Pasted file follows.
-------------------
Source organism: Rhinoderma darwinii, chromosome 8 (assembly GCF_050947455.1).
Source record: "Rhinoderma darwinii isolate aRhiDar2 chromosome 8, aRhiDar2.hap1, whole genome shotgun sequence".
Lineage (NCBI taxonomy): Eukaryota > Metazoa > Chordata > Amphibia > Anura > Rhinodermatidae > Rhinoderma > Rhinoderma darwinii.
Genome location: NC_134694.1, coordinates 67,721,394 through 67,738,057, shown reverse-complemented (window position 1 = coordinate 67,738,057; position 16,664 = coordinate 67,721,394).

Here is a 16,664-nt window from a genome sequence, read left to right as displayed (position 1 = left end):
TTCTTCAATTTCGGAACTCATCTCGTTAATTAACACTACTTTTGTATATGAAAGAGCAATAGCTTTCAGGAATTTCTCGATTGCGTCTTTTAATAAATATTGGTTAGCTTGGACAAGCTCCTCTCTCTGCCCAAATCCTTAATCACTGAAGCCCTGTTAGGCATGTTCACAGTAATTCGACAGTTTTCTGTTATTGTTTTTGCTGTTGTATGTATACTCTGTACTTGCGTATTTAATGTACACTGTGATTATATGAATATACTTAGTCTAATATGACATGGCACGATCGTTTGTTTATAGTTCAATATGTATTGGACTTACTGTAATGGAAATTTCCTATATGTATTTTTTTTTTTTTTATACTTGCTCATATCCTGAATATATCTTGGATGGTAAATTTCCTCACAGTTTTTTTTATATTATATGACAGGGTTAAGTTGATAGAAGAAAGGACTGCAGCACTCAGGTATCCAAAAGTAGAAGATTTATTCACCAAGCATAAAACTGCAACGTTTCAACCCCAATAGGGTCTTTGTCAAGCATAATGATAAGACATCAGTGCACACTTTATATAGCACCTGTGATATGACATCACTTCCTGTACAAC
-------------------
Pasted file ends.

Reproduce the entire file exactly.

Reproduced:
Source organism: Rhinoderma darwinii, chromosome 8 (assembly GCF_050947455.1).
Source record: "Rhinoderma darwinii isolate aRhiDar2 chromosome 8, aRhiDar2.hap1, whole genome shotgun sequence".
Lineage (NCBI taxonomy): Eukaryota > Metazoa > Chordata > Amphibia > Anura > Rhinodermatidae > Rhinoderma > Rhinoderma darwinii.
Genome location: NC_134694.1, coordinates 67,721,394 through 67,738,057, shown reverse-complemented (window position 1 = coordinate 67,738,057; position 16,664 = coordinate 67,721,394).

Here is a 16,664-nt window from a genome sequence, read left to right as displayed (position 1 = left end):
TTCTTCAATTTCGGAACTCATCTCGTTAATTAACACTACTTTTGTATATGAAAGAGCAATAGCTTTCAGGAATTTCTCGATTGCGTCTTTTAATAAATATTGGTTAGCTTGGACAAGCTCCTCTCTCTGCCCAAATCCTTAATCACTGAAGCCCTGTTAGGCATGTTCACAGTAATTCGACAGTTTTCTGTTATTGTTTTTGCTGTTGTATGTATACTCTGTACTTGCGTATTTAATGTACACTGTGATTATATGAATATACTTAGTCTAATATGACATGGCACGATCGTTTGTTTATAGTTCAATATGTATTGGACTTACTGTAATGGAAATTTCCTATATGTATTTTTTTTTTTTTTATACTTGCTCATATCCTGAATATATCTTGGATGGTAAATTTCCTCACAGTTTTTTTTATATTATATGACAGGGTTAAGTTGATAGAAGAAAGGACTGCAGCACTCAGGTATCCAAAAGTAGAAGATTTATTCACCAAGCATAAAACTGCAACGTTTCAACCCCAATAGGGTCTTTGTCAAGCATAATGATAAGACATCAGTGCACACTTTATATAGCACCTGTGATATGACATCACTTCCTGTACAAC